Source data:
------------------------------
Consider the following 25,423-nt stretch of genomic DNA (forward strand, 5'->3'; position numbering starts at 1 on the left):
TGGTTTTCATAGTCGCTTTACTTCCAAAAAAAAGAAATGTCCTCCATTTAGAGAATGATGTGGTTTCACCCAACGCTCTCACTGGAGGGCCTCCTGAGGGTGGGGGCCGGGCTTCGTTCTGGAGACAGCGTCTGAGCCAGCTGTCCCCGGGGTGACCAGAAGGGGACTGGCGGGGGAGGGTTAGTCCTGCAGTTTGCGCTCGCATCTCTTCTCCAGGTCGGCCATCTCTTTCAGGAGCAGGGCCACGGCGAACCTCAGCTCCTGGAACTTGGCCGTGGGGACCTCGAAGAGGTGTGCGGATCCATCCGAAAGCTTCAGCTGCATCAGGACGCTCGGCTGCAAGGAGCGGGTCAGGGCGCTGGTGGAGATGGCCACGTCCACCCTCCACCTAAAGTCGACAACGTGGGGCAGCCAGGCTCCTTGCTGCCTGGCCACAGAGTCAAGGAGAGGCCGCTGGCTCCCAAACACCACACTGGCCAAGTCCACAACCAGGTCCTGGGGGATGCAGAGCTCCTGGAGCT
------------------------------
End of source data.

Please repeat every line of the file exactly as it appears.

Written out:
Consider the following 25,423-nt stretch of genomic DNA (forward strand, 5'->3'; position numbering starts at 1 on the left):
TGGTTTTCATAGTCGCTTTACTTCCAAAAAAAAGAAATGTCCTCCATTTAGAGAATGATGTGGTTTCACCCAACGCTCTCACTGGAGGGCCTCCTGAGGGTGGGGGCCGGGCTTCGTTCTGGAGACAGCGTCTGAGCCAGCTGTCCCCGGGGTGACCAGAAGGGGACTGGCGGGGGAGGGTTAGTCCTGCAGTTTGCGCTCGCATCTCTTCTCCAGGTCGGCCATCTCTTTCAGGAGCAGGGCCACGGCGAACCTCAGCTCCTGGAACTTGGCCGTGGGGACCTCGAAGAGGTGTGCGGATCCATCCGAAAGCTTCAGCTGCATCAGGACGCTCGGCTGCAAGGAGCGGGTCAGGGCGCTGGTGGAGATGGCCACGTCCACCCTCCACCTAAAGTCGACAACGTGGGGCAGCCAGGCTCCTTGCTGCCTGGCCACAGAGTCAAGGAGAGGCCGCTGGCTCCCAAACACCACACTGGCCAAGTCCACAACCAGGTCCTGGGGGATGCAGAGCTCCTGGAGCT